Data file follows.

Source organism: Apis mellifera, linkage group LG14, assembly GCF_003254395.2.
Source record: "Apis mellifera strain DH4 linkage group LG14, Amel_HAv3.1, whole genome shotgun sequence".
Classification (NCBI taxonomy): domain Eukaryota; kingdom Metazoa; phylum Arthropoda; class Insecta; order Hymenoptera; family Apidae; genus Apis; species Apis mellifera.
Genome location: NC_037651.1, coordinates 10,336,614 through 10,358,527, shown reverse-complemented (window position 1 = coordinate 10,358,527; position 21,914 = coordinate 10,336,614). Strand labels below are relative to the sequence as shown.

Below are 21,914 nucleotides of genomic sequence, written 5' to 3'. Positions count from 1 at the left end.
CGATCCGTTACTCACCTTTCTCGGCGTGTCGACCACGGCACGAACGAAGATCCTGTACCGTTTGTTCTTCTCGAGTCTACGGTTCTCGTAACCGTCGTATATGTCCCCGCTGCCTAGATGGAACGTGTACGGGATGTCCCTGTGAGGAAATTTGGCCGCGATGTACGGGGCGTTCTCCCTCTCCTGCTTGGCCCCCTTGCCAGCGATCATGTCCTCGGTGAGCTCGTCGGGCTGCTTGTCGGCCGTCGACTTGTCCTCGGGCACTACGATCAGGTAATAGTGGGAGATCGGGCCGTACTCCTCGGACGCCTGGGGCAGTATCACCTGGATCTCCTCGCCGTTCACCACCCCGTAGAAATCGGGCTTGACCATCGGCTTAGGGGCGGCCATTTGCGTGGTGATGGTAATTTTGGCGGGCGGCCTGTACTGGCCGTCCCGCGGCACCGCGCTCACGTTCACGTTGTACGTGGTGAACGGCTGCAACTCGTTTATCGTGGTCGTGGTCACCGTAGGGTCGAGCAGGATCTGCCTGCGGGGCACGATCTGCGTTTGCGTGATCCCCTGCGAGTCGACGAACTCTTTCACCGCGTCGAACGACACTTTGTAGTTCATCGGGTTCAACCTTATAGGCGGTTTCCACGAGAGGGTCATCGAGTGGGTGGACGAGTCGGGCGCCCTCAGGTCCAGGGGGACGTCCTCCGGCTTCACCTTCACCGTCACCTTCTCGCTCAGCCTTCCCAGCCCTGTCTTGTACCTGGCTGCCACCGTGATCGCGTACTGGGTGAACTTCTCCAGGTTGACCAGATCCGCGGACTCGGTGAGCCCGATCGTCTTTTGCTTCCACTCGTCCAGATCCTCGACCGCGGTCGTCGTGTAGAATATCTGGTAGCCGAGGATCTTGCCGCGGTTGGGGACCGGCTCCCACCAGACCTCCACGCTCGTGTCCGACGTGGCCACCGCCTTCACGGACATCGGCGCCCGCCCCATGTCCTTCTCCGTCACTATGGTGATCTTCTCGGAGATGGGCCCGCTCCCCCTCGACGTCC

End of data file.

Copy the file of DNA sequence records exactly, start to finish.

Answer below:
Source organism: Apis mellifera, linkage group LG14, assembly GCF_003254395.2.
Source record: "Apis mellifera strain DH4 linkage group LG14, Amel_HAv3.1, whole genome shotgun sequence".
Classification (NCBI taxonomy): domain Eukaryota; kingdom Metazoa; phylum Arthropoda; class Insecta; order Hymenoptera; family Apidae; genus Apis; species Apis mellifera.
Genome location: NC_037651.1, coordinates 10,336,614 through 10,358,527, shown reverse-complemented (window position 1 = coordinate 10,358,527; position 21,914 = coordinate 10,336,614). Strand labels below are relative to the sequence as shown.

Below are 21,914 nucleotides of genomic sequence, written 5' to 3'. Positions count from 1 at the left end.
CGATCCGTTACTCACCTTTCTCGGCGTGTCGACCACGGCACGAACGAAGATCCTGTACCGTTTGTTCTTCTCGAGTCTACGGTTCTCGTAACCGTCGTATATGTCCCCGCTGCCTAGATGGAACGTGTACGGGATGTCCCTGTGAGGAAATTTGGCCGCGATGTACGGGGCGTTCTCCCTCTCCTGCTTGGCCCCCTTGCCAGCGATCATGTCCTCGGTGAGCTCGTCGGGCTGCTTGTCGGCCGTCGACTTGTCCTCGGGCACTACGATCAGGTAATAGTGGGAGATCGGGCCGTACTCCTCGGACGCCTGGGGCAGTATCACCTGGATCTCCTCGCCGTTCACCACCCCGTAGAAATCGGGCTTGACCATCGGCTTAGGGGCGGCCATTTGCGTGGTGATGGTAATTTTGGCGGGCGGCCTGTACTGGCCGTCCCGCGGCACCGCGCTCACGTTCACGTTGTACGTGGTGAACGGCTGCAACTCGTTTATCGTGGTCGTGGTCACCGTAGGGTCGAGCAGGATCTGCCTGCGGGGCACGATCTGCGTTTGCGTGATCCCCTGCGAGTCGACGAACTCTTTCACCGCGTCGAACGACACTTTGTAGTTCATCGGGTTCAACCTTATAGGCGGTTTCCACGAGAGGGTCATCGAGTGGGTGGACGAGTCGGGCGCCCTCAGGTCCAGGGGGACGTCCTCCGGCTTCACCTTCACCGTCACCTTCTCGCTCAGCCTTCCCAGCCCTGTCTTGTACCTGGCTGCCACCGTGATCGCGTACTGGGTGAACTTCTCCAGGTTGACCAGATCCGCGGACTCGGTGAGCCCGATCGTCTTTTGCTTCCACTCGTCCAGATCCTCGACCGCGGTCGTCGTGTAGAATATCTGGTAGCCGAGGATCTTGCCGCGGTTGGGGACCGGCTCCCACCAGACCTCCACGCTCGTGTCCGACGTGGCCACCGCCTTCACGGACATCGGCGCCCGCCCCATGTCCTTCTCCGTCACTATGGTGATCTTCTCGGAGATGGGCCCGCTCCCCCTCGACGTCC